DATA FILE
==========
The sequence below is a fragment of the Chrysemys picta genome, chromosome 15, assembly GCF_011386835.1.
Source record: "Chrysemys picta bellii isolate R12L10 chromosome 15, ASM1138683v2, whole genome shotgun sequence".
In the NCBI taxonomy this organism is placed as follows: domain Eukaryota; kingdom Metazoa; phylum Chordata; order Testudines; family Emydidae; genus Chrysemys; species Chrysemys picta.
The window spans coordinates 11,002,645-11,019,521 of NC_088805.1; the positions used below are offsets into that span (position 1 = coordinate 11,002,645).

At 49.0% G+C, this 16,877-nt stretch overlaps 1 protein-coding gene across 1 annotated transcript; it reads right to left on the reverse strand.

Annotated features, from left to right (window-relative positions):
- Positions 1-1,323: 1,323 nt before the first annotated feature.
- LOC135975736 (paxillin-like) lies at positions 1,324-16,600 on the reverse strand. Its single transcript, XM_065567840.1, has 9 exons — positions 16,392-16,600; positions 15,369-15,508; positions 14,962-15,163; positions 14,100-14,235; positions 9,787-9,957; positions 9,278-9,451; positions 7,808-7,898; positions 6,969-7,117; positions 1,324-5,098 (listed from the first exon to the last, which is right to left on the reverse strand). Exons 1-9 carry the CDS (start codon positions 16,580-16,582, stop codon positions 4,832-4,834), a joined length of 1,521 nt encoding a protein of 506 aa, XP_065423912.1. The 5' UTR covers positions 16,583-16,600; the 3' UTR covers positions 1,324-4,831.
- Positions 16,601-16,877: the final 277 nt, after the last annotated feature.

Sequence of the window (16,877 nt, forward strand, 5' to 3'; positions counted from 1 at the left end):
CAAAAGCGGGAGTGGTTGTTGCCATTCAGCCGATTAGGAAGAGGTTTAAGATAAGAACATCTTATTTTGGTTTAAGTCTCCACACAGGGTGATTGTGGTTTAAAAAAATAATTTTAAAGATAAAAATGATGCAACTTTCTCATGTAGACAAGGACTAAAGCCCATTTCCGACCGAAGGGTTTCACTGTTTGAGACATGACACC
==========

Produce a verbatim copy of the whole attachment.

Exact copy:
The sequence below is a fragment of the Chrysemys picta genome, chromosome 15, assembly GCF_011386835.1.
Source record: "Chrysemys picta bellii isolate R12L10 chromosome 15, ASM1138683v2, whole genome shotgun sequence".
In the NCBI taxonomy this organism is placed as follows: domain Eukaryota; kingdom Metazoa; phylum Chordata; order Testudines; family Emydidae; genus Chrysemys; species Chrysemys picta.
The window spans coordinates 11,002,645-11,019,521 of NC_088805.1; the positions used below are offsets into that span (position 1 = coordinate 11,002,645).

At 49.0% G+C, this 16,877-nt stretch overlaps 1 protein-coding gene across 1 annotated transcript; it reads right to left on the reverse strand.

Annotated features, from left to right (window-relative positions):
- Positions 1-1,323: 1,323 nt before the first annotated feature.
- LOC135975736 (paxillin-like) lies at positions 1,324-16,600 on the reverse strand. Its single transcript, XM_065567840.1, has 9 exons — positions 16,392-16,600; positions 15,369-15,508; positions 14,962-15,163; positions 14,100-14,235; positions 9,787-9,957; positions 9,278-9,451; positions 7,808-7,898; positions 6,969-7,117; positions 1,324-5,098 (listed from the first exon to the last, which is right to left on the reverse strand). Exons 1-9 carry the CDS (start codon positions 16,580-16,582, stop codon positions 4,832-4,834), a joined length of 1,521 nt encoding a protein of 506 aa, XP_065423912.1. The 5' UTR covers positions 16,583-16,600; the 3' UTR covers positions 1,324-4,831.
- Positions 16,601-16,877: the final 277 nt, after the last annotated feature.

Sequence of the window (16,877 nt, forward strand, 5' to 3'; positions counted from 1 at the left end):
CAAAAGCGGGAGTGGTTGTTGCCATTCAGCCGATTAGGAAGAGGTTTAAGATAAGAACATCTTATTTTGGTTTAAGTCTCCACACAGGGTGATTGTGGTTTAAAAAAATAATTTTAAAGATAAAAATGATGCAACTTTCTCATGTAGACAAGGACTAAAGCCCATTTCCGACCGAAGGGTTTCACTGTTTGAGACATGACACC